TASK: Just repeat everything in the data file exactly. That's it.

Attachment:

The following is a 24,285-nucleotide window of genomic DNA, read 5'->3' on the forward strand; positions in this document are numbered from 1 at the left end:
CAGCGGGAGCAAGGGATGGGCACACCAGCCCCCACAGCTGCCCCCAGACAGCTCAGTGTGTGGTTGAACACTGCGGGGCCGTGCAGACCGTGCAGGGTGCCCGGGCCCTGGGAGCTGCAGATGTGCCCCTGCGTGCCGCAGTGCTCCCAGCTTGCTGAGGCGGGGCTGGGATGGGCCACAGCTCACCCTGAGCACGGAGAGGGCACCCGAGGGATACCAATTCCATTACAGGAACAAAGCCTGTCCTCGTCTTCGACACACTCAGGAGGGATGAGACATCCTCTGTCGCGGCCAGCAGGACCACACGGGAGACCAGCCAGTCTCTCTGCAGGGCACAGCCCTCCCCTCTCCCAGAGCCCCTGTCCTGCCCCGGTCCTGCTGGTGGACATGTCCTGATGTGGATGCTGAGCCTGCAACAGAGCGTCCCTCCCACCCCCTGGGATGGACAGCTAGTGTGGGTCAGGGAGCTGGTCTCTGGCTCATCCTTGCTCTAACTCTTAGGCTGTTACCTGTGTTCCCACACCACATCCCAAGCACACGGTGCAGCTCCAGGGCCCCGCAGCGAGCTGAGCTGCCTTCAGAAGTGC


The following is a 24,285-nucleotide window of genomic DNA, read 5'->3' on the forward strand; positions in this document are numbered from 1 at the left end:
CAGCGGGAGCAAGGGATGGGCACACCAGCCCCCACAGCTGCCCCCAGACAGCTCAGTGTGTGGTTGAACACTGCGGGGCCGTGCAGACCGTGCAGGGTGCCCGGGCCCTGGGAGCTGCAGATGTGCCCCTGCGTGCCGCAGTGCTCCCAGCTTGCTGAGGCGGGGCTGGGATGGGCCACAGCTCACCCTGAGCACGGAGAGGGCACCCGAGGGATACCAATTCCATTACAGGAACAAAGCCTGTCCTCGTCTTCGACACACTCAGGAGGGATGAGACATCCTCTGTCGCGGCCAGCAGGACCACACGGGAGACCAGCCAGTCTCTCTGCAGGGCACAGCCCTCCCCTCTCCCAGAGCCCCTGTCCTGCCCCGGTCCTGCTGGTGGACATGTCCTGATGTGGATGCTGAGCCTGCAACAGAGCGTCCCTCCCACCCCCTGGGATGGACAGCTAGTGTGGGTCAGGGAGCTGGTCTCTGGCTCATCCTTGCTCTAACTCTTAGGCTGTTACCTGTGTTCCCACACCACATCCCAAGCACACGGTGCAGCTCCAGGGCCCCGCAGCGAGCTGAGCTGCCTTCAGAAGTGC